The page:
My best to all,
Alan ([email protected])
The Weekly Report for 12-07-12 has been uploaded to the Premium Member website and is available for download.
Also, be sure to check out the latest BCI Training Videos and “Ask Alan” segments. You can view them at The Blue Collar YouTube Channel. For your convenience, the BCI YouTube Channel link is:
Barry and The BCI Team
I live in Australia and recently became a premium member. Can you recommend a discount broker I can use to trade US stocks? Thanks for your good work.
Derek, see Alan’s 11/28/12 comment in the archives under the S&P Futures article.
Thanks Steve. Very helpful. I’m new to the site.
Alan, excellent article as always. I have a comment and a question.
You wrote, “Why a Portfolio Overwriter does not want his shares assigned: This is basically a tax issue.” I think there is a second reason and it is for investors focussed on dividends. Many people buy a diversified basket of dividend paying stocks and unless the company lowers the dividend, they expect to hold these stocks forever. I find that writing OTM covered calls on these is an excellent enhancement to the dividend.
Here’s my question. When using an overwriting strategy, I understand your points about watching the implied volatility, targeting a 1-1.5% return with the option premium, and/or selling a strike 5% higher than the share price. Instead of these, I’ve always used delta or even better the probability of being in-the-money (PITM) calculation as the way to select the strikes. This takes into account the implied volatility and gives us a statistically based reason for selecting the strike and can be consistently applied to both high and low volatility tickers. I’m interested in your thoughts about using delta or PITM as the way to choose OTM strikes for the overwriting strategy.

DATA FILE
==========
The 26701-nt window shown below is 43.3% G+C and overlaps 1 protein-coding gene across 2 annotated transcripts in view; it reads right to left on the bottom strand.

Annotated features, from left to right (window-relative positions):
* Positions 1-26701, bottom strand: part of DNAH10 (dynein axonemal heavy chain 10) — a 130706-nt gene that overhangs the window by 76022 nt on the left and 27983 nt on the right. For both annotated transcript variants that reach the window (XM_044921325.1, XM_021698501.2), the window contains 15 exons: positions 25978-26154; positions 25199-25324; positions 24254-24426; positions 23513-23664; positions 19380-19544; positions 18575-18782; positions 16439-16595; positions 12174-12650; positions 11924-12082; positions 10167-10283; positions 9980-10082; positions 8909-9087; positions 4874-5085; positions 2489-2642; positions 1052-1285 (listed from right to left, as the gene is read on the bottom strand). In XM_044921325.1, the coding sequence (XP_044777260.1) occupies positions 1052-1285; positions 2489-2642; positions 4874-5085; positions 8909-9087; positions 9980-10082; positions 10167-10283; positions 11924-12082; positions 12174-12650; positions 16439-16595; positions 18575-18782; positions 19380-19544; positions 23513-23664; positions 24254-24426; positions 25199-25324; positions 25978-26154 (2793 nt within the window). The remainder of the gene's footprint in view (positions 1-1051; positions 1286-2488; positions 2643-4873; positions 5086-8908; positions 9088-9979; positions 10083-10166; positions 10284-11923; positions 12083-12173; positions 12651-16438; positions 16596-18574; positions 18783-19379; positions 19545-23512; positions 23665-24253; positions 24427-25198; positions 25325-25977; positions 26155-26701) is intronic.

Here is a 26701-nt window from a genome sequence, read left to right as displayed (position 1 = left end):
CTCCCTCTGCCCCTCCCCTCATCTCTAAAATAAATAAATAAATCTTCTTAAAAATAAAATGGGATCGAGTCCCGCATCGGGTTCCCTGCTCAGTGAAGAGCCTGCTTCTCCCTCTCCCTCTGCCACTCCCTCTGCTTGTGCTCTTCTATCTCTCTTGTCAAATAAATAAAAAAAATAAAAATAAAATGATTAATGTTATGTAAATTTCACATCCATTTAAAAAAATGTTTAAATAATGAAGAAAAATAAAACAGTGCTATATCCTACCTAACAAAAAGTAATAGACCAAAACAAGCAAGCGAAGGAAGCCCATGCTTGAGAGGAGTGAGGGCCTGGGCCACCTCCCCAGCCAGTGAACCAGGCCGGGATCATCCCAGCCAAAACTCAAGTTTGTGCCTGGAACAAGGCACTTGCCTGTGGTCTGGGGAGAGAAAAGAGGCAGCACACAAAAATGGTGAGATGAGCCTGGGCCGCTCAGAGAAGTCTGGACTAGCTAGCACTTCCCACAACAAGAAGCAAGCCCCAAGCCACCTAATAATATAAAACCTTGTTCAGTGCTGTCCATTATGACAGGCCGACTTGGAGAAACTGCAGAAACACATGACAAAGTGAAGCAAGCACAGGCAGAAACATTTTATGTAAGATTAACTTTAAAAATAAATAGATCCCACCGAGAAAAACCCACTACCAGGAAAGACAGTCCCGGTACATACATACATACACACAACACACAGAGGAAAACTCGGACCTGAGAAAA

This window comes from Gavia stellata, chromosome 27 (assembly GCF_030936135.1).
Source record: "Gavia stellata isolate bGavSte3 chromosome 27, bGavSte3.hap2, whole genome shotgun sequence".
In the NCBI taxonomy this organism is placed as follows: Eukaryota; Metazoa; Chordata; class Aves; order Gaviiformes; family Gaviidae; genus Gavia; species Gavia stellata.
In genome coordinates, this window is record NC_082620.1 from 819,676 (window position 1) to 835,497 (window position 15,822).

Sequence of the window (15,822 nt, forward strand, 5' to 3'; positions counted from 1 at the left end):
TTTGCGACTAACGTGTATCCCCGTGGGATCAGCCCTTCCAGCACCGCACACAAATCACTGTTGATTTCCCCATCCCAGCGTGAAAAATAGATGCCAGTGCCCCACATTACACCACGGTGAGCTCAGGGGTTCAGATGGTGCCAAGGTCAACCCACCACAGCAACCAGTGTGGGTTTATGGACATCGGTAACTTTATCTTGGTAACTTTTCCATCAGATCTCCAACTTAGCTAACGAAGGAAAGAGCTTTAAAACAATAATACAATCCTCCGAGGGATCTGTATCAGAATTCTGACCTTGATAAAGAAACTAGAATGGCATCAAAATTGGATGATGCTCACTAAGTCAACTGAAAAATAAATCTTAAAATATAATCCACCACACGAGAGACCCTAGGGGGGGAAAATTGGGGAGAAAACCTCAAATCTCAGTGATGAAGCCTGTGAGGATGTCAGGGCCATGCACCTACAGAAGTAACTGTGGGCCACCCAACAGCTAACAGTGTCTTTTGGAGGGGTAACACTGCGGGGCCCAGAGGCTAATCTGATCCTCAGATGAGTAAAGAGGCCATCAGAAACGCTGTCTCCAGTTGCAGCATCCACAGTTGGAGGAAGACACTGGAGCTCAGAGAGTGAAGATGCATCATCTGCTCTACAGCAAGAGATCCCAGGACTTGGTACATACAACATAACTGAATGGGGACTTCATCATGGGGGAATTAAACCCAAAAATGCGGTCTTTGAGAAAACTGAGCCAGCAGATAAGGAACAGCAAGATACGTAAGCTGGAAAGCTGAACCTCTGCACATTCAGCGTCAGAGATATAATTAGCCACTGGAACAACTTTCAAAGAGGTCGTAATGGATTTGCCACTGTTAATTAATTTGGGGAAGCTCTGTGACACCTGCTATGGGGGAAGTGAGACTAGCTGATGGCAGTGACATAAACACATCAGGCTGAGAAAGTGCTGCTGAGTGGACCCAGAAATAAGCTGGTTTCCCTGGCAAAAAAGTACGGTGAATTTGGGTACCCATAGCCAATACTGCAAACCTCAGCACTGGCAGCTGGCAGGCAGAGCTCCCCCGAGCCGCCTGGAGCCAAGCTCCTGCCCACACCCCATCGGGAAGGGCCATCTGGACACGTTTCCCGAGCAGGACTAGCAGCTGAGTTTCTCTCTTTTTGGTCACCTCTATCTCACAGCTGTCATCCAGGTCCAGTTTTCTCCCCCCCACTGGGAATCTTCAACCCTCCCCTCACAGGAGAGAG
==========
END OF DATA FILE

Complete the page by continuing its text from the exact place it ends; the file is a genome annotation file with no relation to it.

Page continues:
You make an excellent point regarding dividend capture as another reason investors may not want to have the options exercised. Thank you for that comment.
Looking up delta stats IS another way to evaluate strike selection. Many investors view delta as a probability stat: The probability of the strike ending up in-the-money. Therefore, the higher the delta, the more concern for the portfolio overwriter. A guideline would be to look for deltas between .1 and .3. Here is a link to an article I published on this topic:
Alan, I have a second question.
If one is using the portfolio overwrite strategy and/or a LEAPS strategy such that you want to hold the stocks for many months, is the weekly report still the best place to look for stocks to buy? I ask because the indicators used and stocks that go into weekly report are for a monthly strategy and I wondered if they would be the same as stocks that would come up in a search for a longer term strategy.
Great question, Steve. I’ve been wrestling with this question for a long time (and your prior one as well!). As a life-long value investor, but also a firm believer in option selling, it’s been an ongoing challenge figuring out the optimal way to marry these philosophies. IBD’s stock selection methodology has a great track record, but it’s volatile and as a “value guy” I find it emotionally difficult to work with. As a consequence, I’ve largely stuck with my own stock selection methodology — modified to factor in relative strength and the Stock Scouter scoring system — but have often wondered whether my system would be at odds with selling short-term calls/puts.